Global Human Rights Defence

2021 EU Human Rights Sanctions Targets

Source: Getty

Author: Elia Duran-Smith

Department: Europe


On 10 December, in observation of the United Nations’ Human Rights Day (which marks the date of the adoption of the 1948 Universal Declaration of Human Rights), the European Union’s (EU) High Representative for Foreign Affairs Josep Borrell outlined the steps taken by the EU to live up to its foundational principle of protecting and promoting human rights around the world in the 2020s. He noted that the EU will provide over €1.5 billion to civil society organisations and human rights defenders from 2021-2027. This supplements the EU’s new thematic human rights sanctions regime. In 2021, the EU launched its first sanctions under this new regime named the EU Global Human Rights Sanctions Regime (GHRSR). This article breaks down who has been targeted since the new sanctions regime was adopted and the kinds of sanctions levied against them.


The first sanctions levied under the GHRSR were against 4 Russian state officials “responsible for serious human rights violations, including arbitrary arrests and detentions, as well as widespread and systematic repression of freedom of peaceful assembly and of association, and freedom of opinion and expression in Russia”. This was particularly a response to their roles in the “arbitrary arrest, prosecution and sentencing” of leading opposition politician and anti-corruption activist Alexei Navalny and the repression of the widespread protests against his treatment. These include the Head of the Investigative Committee, Alexander Bastrykin, Prosecutor-General Igor Krasnov, the Head of the National Guard, Viktor Zolotov, and Head of the Federal Prison Service Alexander Kalashnikov. The sanctions included a travel ban, asset freeze and the prohibition of EU citizens and entities making funds available to these individuals.


In response to the military coup on 1 February and subsequent repression of peaceful demonstrations, the EU placed travel bans and asset freezes on 11 individuals involved in March 2021. This primarily included members of the Tatmadaw (the highest ranks of the Myanmar Armed Forces), including its Commander-in-Chief and Deputy-Commander-in-Chief. The Chairperson of the Union Election Commission responsible for cancelling the 2020 elections was also targeted. These individuals have been barred from receiving funds from EU citizens and corporations.

In a second round of sanctions, the EU also targeted 10 individuals who the European Council stated were implicated in the military junta’s human rights violations. Two corporations controlled by the junta and which provide it with revenue were also subjected to sanctions. 

On 21 June 2021, the European Council placed sanctions on a further 8 individuals and 3 economic entities, as well as the War Veterans Organisation (WVO), for their role in the coup and the subsequent repression of protests. The individuals targeted included ministers and deputy ministers, and the attorney general for “undermining democracy and the rule of law and for serious human rights violations in the country”. The economic entities and the WVO are all state-owned or controlled by the Tatmadaw and have supported its operations.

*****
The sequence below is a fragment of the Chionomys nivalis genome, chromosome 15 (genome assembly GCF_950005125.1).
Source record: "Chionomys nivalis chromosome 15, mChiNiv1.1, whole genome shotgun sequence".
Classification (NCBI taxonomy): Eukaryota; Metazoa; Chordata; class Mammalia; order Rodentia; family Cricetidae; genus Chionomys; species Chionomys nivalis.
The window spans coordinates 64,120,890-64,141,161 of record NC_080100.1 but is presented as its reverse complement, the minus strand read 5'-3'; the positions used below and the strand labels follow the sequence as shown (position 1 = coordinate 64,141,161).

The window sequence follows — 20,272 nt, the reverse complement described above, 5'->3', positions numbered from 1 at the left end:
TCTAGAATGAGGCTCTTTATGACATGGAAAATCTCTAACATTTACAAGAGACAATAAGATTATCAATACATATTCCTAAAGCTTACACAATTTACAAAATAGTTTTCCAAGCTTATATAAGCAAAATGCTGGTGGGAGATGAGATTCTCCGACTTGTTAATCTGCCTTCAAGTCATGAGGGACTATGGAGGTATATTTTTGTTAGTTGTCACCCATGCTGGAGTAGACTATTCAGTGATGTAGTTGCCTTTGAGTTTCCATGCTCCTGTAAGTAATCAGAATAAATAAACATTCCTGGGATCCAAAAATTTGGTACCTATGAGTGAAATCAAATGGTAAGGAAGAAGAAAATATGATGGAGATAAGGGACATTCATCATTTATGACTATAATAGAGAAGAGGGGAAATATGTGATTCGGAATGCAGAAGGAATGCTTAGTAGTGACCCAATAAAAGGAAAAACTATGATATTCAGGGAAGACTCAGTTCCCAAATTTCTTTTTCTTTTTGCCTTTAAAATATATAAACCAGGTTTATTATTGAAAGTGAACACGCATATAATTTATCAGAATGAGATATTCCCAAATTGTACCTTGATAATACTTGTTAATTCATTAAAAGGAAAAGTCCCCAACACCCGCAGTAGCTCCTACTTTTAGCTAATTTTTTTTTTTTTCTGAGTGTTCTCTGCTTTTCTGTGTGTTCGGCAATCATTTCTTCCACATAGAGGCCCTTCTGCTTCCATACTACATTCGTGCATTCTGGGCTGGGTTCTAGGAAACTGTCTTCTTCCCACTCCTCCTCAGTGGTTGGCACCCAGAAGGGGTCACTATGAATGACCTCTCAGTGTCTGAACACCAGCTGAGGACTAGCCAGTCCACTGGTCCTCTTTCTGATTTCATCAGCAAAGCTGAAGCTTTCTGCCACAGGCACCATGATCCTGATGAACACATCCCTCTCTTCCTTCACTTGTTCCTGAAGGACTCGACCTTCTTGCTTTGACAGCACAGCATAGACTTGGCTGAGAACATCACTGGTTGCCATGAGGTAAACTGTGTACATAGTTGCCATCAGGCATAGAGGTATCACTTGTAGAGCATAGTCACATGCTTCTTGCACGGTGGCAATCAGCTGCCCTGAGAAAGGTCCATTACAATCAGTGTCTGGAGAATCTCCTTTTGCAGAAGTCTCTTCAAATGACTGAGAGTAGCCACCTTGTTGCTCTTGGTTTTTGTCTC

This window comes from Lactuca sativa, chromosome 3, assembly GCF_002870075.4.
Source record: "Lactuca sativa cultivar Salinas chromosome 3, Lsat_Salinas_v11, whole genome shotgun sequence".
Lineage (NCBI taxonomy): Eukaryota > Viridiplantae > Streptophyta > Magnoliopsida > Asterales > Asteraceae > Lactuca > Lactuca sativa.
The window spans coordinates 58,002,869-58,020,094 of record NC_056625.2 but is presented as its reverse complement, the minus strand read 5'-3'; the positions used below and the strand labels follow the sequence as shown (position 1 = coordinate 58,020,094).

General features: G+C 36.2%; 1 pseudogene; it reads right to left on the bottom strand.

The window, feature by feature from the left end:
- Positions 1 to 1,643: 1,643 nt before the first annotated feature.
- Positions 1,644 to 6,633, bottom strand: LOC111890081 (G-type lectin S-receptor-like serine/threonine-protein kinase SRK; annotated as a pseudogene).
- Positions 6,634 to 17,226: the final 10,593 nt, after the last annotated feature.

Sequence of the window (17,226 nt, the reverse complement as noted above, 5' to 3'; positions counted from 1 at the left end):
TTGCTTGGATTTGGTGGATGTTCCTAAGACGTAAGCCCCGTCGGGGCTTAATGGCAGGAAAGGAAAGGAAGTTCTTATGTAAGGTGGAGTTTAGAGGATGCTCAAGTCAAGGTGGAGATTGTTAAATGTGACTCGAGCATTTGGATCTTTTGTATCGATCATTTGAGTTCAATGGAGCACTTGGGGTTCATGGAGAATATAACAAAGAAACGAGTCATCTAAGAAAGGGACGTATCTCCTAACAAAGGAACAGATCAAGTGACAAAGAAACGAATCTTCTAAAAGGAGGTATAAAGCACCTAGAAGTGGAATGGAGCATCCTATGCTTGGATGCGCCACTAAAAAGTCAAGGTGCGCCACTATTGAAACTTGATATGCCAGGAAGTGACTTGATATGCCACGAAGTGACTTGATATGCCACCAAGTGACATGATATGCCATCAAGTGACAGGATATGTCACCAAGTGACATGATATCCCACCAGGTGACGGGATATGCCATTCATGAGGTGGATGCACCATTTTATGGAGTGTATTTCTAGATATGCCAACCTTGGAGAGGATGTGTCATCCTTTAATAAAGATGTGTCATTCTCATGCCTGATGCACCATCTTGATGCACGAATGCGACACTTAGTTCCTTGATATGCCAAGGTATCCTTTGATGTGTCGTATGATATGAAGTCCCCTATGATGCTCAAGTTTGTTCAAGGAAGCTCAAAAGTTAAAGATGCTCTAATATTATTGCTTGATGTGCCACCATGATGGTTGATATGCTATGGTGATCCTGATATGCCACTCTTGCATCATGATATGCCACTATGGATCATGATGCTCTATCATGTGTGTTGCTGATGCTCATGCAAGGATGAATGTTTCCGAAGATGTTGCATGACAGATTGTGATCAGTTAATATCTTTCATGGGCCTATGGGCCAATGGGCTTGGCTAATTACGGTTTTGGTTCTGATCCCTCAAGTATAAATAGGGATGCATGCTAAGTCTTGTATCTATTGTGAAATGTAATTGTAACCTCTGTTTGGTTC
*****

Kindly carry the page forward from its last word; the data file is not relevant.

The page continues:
Overall, 43 individuals and 6 entities have been subject to the EU’s sanctions, which include asset freezes, denial of financial support from EU citizens and companies, and a ban on travel into or through EU territory. Additionally, the EU has established an arms and equipment embargo to the military junta, an export ban on dual-use goods that may be used by military and border guard police, and export restrictions on equipment for monitoring communications that could be used to repress free speech in Myanmar. It is also prohibited for EU member states to conduct military training or cooperation with the Tatmadaw. 


The EU has imposed sanctions on Belarus since October 2020, following what were widely seen by the international community as fraudulent presidential elections and the crackdown and torture of dissidents across the country who protested against them. In December 2021, the EU sanctioned a further 17 individuals and 11 entities linked to human rights violations in Belarus. This brings the number of sanctions targets to 183 individuals and 26 entities, which have been subject to asset freezes and travel bans barring them from entering or transiting through EU territory. EU citizens and companies have been banned from supplying funds to these individuals and entities. Individuals targeted include prominent figures in the Lukashenko regime, senior members of the country’s Supreme Court and the State Control Committee, alongside propaganda outlets, which have been embroiled in repressing Belarusian civil society, democratic opposition, and independent media. 

Moreover, in connection to the crisis reportedly orchestrated by the regime at its borders with EU states like Poland, Lithuania, and Latvia, the EU has sanctioned corporations, tour operators and hotel groups that have helped facilitate the illegal border crossings. One of the corporations sanctioned includes the state-owned airline Belavia, which has instructed employees not to protest against any election results or suppressions of political opposition. 

Responding to this crisis, Borrell has said, “the European Union will not tolerate the orchestrated and politically motivated instrumentalisation of human beings by the Lukashenko regime. This cynical strategy of exploiting vulnerable people is an abhorrent attempt to deflect attention from the regime’s continued disregard for international law, fundamental freedoms and human rights in Belarus”.